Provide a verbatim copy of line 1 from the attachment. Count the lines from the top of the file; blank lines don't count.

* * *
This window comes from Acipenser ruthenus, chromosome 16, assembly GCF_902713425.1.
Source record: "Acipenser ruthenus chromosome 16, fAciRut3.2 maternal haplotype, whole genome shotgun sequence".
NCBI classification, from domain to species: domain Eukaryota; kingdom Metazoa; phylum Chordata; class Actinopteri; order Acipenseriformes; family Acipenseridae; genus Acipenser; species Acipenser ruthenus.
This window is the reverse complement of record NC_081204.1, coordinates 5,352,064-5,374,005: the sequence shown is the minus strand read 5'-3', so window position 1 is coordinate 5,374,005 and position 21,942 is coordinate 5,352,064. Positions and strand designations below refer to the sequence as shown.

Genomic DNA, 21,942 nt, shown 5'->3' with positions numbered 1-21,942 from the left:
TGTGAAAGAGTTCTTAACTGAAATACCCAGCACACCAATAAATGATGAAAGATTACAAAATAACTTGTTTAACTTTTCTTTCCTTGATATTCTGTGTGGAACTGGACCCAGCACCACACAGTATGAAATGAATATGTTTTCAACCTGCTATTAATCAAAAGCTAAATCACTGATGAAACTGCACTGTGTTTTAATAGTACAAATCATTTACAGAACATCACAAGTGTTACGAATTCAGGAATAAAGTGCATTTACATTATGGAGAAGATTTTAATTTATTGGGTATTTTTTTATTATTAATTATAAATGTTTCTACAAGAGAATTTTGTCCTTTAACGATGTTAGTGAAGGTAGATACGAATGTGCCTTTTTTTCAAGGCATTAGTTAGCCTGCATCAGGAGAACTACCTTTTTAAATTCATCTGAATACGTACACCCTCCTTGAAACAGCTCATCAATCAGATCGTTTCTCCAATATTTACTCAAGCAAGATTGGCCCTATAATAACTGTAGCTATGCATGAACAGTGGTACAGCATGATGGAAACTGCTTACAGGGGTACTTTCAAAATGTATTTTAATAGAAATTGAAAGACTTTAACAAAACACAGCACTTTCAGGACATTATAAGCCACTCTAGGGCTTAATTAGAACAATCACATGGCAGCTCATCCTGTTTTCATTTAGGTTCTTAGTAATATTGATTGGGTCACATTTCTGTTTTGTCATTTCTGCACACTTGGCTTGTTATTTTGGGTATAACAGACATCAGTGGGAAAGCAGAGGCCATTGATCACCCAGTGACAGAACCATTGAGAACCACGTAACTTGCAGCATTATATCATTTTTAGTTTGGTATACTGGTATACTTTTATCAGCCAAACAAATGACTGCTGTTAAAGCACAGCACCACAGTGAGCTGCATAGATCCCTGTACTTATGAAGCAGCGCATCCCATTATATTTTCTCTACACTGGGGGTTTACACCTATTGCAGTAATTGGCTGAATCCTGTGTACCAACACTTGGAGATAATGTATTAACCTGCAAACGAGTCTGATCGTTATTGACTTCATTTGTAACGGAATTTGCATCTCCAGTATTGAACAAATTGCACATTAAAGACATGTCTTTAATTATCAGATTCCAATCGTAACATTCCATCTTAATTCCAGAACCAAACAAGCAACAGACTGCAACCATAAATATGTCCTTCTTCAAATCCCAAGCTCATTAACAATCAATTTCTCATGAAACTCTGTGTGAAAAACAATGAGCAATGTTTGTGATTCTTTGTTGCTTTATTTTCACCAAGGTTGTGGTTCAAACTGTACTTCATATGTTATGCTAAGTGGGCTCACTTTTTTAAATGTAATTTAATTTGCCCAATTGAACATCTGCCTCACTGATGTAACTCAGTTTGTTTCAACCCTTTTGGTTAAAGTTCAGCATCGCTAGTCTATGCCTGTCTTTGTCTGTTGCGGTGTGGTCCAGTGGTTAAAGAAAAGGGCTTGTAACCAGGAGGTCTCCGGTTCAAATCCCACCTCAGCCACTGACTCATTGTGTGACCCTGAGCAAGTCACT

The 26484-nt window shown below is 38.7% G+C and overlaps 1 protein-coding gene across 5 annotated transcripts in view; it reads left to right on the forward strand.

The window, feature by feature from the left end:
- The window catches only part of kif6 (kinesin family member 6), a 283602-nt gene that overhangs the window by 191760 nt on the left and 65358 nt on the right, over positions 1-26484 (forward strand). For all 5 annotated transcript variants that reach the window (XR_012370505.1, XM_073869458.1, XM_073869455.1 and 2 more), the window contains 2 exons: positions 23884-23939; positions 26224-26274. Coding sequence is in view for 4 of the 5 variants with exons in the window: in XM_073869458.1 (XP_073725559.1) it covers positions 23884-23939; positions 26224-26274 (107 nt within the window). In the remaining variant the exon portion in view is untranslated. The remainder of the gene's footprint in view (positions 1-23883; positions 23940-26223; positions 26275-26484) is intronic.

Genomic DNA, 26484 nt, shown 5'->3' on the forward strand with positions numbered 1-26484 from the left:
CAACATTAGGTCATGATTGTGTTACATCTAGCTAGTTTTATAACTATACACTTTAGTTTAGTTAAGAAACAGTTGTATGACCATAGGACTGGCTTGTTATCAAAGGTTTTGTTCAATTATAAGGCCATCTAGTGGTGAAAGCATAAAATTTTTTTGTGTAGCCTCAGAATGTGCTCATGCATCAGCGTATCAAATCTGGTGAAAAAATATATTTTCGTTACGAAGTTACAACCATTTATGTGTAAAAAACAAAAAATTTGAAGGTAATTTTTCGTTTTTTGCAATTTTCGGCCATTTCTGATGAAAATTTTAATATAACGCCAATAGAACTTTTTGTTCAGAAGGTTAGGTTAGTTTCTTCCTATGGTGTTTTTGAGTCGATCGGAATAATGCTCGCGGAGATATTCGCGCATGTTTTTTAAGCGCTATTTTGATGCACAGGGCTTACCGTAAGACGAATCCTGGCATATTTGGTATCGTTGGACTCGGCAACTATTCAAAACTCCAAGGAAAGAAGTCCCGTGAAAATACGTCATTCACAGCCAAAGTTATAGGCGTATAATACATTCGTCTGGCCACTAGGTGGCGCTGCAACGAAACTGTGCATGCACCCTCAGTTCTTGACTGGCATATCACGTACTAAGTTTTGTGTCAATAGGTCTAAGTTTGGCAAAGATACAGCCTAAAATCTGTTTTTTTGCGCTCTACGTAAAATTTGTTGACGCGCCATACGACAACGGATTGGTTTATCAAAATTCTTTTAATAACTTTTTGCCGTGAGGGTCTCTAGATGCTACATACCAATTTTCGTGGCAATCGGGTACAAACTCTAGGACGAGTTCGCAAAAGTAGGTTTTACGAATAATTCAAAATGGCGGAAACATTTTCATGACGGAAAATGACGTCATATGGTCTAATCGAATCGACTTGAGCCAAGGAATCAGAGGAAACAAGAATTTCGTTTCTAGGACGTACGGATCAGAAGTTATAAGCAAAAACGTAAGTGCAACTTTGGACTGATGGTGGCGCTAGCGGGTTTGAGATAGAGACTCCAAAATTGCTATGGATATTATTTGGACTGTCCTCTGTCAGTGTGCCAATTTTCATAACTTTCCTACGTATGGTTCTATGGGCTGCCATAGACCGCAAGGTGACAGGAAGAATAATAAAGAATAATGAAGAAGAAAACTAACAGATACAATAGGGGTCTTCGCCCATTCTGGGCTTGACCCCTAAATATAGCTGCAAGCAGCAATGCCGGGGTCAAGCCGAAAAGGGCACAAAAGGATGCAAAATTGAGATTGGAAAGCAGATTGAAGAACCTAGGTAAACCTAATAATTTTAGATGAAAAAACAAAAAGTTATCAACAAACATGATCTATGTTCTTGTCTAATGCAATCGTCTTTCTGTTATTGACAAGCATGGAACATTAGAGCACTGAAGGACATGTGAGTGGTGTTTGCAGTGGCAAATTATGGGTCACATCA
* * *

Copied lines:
This window comes from Acipenser ruthenus, chromosome 16, assembly GCF_902713425.1.